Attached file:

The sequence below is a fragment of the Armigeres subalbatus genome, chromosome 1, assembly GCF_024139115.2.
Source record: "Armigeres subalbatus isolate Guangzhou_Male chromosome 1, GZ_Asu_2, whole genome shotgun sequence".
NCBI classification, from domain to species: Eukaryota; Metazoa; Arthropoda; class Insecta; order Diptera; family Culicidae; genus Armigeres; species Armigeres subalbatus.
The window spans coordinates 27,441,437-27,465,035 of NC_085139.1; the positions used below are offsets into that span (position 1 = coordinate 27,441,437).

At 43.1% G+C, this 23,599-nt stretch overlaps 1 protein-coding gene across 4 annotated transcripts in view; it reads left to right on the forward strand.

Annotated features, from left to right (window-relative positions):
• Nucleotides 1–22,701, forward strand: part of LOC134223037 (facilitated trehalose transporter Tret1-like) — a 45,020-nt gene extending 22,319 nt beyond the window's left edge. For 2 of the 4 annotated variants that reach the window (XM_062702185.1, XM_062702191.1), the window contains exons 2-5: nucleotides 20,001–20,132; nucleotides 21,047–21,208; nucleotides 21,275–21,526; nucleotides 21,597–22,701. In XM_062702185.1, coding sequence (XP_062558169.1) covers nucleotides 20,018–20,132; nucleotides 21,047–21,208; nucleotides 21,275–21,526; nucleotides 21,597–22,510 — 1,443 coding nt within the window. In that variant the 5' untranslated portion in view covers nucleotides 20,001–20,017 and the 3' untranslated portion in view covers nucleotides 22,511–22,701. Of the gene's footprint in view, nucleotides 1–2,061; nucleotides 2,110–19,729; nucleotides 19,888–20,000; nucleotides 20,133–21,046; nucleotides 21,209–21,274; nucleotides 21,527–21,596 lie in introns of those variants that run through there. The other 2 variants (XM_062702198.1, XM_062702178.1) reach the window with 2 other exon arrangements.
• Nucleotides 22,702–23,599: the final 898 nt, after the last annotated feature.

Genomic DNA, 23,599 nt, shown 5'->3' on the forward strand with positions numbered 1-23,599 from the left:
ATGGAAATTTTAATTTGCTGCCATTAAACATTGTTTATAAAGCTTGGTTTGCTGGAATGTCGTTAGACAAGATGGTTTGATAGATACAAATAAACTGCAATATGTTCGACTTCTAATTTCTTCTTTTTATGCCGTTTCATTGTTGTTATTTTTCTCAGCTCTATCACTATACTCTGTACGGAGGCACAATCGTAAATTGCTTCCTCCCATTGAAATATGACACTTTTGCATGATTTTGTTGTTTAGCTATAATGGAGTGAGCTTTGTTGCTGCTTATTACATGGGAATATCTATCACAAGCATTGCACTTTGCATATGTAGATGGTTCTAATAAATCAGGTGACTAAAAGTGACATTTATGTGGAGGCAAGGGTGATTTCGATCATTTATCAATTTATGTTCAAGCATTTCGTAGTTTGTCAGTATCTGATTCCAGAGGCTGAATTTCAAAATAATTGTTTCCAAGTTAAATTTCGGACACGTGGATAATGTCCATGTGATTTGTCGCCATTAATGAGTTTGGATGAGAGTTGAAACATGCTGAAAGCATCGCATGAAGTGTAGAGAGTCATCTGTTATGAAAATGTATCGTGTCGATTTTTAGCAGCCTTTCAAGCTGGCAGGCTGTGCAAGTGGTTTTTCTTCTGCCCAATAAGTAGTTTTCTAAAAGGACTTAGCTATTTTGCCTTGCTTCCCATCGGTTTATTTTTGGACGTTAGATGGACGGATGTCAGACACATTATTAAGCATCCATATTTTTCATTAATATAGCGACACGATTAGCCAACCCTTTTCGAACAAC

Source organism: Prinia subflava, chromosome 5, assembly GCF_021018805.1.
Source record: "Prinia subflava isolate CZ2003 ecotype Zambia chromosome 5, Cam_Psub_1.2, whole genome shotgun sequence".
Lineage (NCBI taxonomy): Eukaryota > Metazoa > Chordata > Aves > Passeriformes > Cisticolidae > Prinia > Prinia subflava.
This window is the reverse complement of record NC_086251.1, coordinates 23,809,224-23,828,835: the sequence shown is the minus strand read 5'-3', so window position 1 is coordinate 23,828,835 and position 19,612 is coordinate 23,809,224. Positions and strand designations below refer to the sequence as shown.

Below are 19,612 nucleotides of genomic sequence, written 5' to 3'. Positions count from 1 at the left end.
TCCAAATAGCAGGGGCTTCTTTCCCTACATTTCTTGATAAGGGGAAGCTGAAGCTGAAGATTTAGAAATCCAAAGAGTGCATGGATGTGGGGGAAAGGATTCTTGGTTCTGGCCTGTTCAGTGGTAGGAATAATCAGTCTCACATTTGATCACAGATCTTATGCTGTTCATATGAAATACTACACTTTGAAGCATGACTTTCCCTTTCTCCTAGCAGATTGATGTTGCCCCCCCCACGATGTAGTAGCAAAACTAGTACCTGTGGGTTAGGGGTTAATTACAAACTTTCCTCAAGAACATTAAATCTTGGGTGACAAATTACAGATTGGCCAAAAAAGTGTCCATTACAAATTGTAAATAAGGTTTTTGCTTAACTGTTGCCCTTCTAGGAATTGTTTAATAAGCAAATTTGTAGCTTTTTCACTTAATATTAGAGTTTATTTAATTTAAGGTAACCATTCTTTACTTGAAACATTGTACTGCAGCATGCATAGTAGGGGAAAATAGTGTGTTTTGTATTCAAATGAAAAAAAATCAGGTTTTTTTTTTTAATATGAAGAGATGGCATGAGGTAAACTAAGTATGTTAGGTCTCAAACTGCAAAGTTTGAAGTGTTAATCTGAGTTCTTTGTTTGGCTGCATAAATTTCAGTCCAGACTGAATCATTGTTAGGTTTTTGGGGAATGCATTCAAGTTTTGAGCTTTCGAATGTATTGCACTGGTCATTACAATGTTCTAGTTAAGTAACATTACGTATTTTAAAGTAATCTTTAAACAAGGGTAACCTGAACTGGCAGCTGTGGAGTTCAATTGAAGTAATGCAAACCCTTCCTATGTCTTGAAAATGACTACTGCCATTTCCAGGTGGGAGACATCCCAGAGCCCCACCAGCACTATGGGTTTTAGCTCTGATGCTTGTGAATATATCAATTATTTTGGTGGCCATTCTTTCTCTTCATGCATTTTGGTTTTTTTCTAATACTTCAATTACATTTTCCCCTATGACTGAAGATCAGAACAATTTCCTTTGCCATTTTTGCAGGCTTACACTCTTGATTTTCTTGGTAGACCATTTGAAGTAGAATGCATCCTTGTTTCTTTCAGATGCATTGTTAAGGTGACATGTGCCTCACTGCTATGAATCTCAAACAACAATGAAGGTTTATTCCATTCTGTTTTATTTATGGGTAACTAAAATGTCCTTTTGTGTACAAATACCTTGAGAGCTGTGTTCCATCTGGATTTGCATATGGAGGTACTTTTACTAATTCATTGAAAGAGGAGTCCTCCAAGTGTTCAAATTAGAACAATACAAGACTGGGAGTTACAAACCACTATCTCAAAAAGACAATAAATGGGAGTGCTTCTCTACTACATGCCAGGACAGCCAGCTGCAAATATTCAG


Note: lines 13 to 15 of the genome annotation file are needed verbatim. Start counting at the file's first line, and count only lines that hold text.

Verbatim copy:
Lineage (NCBI taxonomy): Eukaryota > Metazoa > Chordata > Aves > Passeriformes > Cisticolidae > Prinia > Prinia subflava.
This window is the reverse complement of record NC_086251.1, coordinates 23,809,224-23,828,835: the sequence shown is the minus strand read 5'-3', so window position 1 is coordinate 23,828,835 and position 19,612 is coordinate 23,809,224. Positions and strand designations below refer to the sequence as shown.

Below are 19,612 nucleotides of genomic sequence, written 5' to 3'. Positions count from 1 at the left end.